Arches Park is a geological wonderland and one of Utah’s most accessible parks. The extraordinary features of the park create a landscape of contrasting colors, landforms, and textures that is unlike any other in the world. An awe-inspiring combination of arches, cliffs, stone spires, and other dramatic rock formations dot its landscape.

The greatest density of natural arches in the world occurs in Arches which preserves more than 2,000 imposing natural sandstone arches—including the world-famous and much-photographed Delicate Arch.

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Big Bend National Park, Texas

If it’s solitude you seek, you’ll find it here. Besides serving up quiet in big, Texas-size portions, Big Bend boasts geologic wonders, unique wildlife, and plenty of room for hikers and campers to spread out.

Arches is renown for an awe-inspiring combination of arches, cliffs, stone spires, and other dramatic rock formations. © Rex Vogel, all rights reserved
Arches is renown for an awe-inspiring combination of arches, cliffs, stone spires, and other dramatic rock formations. © Rex Vogel, all rights reserved

The park, which earns its name for the sharp turn the Rio Grande takes in its midst, sprawls across an astounding 801,163 acres of arid plains and mountains in far-west Texas. The Indians thought this land was the Great Spirit’s rock storage facility; the Spaniards called it “El Despoblado,” or “the uninhabited land.” However you see it, Big Bend is not soon forgotten: It’s a place of mystery and timeless beauty.

Please Note: This is Part 1 of an 8-part series on 50 Places to RV Before You Die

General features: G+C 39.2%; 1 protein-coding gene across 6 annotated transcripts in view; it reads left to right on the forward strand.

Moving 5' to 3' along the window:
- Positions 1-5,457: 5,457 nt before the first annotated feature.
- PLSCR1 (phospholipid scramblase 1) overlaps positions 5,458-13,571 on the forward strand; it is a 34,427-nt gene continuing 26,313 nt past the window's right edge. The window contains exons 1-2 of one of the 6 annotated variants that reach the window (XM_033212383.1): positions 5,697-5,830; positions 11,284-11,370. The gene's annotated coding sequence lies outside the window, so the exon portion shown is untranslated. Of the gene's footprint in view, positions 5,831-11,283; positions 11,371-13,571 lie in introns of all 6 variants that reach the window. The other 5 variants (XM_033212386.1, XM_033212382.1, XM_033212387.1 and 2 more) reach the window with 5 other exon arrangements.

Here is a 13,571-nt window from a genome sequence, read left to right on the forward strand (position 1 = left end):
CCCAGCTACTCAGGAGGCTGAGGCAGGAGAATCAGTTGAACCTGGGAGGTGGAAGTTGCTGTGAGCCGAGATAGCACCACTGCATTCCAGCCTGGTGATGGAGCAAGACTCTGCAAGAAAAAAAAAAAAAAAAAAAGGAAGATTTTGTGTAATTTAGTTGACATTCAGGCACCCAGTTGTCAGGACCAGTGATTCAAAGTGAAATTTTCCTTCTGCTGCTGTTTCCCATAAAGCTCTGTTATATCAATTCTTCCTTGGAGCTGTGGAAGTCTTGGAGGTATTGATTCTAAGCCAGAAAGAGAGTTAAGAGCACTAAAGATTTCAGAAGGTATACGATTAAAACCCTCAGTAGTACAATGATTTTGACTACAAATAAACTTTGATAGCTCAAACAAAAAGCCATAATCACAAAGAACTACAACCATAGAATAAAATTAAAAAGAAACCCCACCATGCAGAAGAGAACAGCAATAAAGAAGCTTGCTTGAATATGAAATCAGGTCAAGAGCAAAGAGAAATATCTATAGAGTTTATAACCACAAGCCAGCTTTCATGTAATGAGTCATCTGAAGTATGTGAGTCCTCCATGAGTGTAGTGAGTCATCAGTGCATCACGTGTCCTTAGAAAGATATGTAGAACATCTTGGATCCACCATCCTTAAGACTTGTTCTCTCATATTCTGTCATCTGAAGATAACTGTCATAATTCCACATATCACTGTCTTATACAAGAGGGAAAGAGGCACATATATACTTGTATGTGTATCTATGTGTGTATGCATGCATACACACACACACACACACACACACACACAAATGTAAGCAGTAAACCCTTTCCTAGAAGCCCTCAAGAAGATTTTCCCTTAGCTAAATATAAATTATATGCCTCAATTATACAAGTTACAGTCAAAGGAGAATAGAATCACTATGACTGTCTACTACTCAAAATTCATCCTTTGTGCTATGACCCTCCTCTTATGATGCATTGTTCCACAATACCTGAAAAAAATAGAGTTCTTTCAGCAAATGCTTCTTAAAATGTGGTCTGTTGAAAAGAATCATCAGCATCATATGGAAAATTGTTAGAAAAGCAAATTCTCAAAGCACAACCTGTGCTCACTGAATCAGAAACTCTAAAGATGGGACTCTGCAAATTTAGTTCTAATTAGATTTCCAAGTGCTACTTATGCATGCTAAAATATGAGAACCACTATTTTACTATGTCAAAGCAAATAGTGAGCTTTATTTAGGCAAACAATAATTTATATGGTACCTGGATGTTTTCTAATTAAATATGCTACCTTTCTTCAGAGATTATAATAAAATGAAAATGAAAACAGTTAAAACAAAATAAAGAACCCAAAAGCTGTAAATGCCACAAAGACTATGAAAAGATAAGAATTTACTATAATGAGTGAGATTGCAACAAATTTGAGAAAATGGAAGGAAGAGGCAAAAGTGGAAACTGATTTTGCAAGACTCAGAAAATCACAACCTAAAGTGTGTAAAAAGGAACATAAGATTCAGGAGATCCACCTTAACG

Worth Pondering…

“My favorite thing is to go where I have never been,” wrote photographer Diane Arbus, and so it is with us.

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Up, Up and Away: The Greatest Show OFF Earth

How do balloons work?

The basic principal behind hot air ballooning is that hot air rises.

Weather permitting, balloons begin to launch at about 7:15 AM on mass ascension days, led by a balloon flying the American flag to the strains of The Star Spangled Banner. (Credit: balloonfiesta.com)

The envelope is first filled with cold air, and then, when the balloon is almost full to capacity, still lying on its side, the pilot operates the burners. Propane gas burners are used to project heat into the envelope. When the air inside the balloon is warmer than the air outside the envelope, the balloon stands upright. That is why balloonists like to fly so early in the morning. If it were too hot outside, it would be impossible to get the inside of the balloon that much hotter, and it would not have enough lift to get off the ground. The morning air is generally cool and stable, and ideal for flying.

To launch the balloon, the pilot pulls on the burners again, increasing the temperature inside the envelope, and, while it becomes lighter than the air outside, the balloon lifts off the ground.

What about the weather?

Predawn October mornings in Albuquerque are quite crisp, so dress warmly. When you arrive at the Balloon Fiesta Park before dawn, you can expect the temperature to be around 40 degrees. By noon, it is usually about 65–68 degrees. Your best bet is to wear layers of comfortable, casual clothing that you can shed as the day heats up. A wind-resistant jacket over a sweater and long-sleeve shirt is ideal.

For the evening events, you will probably start off warm, but be prepared to throw on a jacket after dark.

RV facilities at Balloon Fiesta Park

Like RVs, new balloons can vary in size and amenities. You can start with a smaller sport model for about $20,000. These balloons typically carry a pilot and one additional person. The larger balloons that can carry two or three passengers in addition to the pilot will range between $20,000 and $30,000 dollars. (Credit: balloonfiesta.com)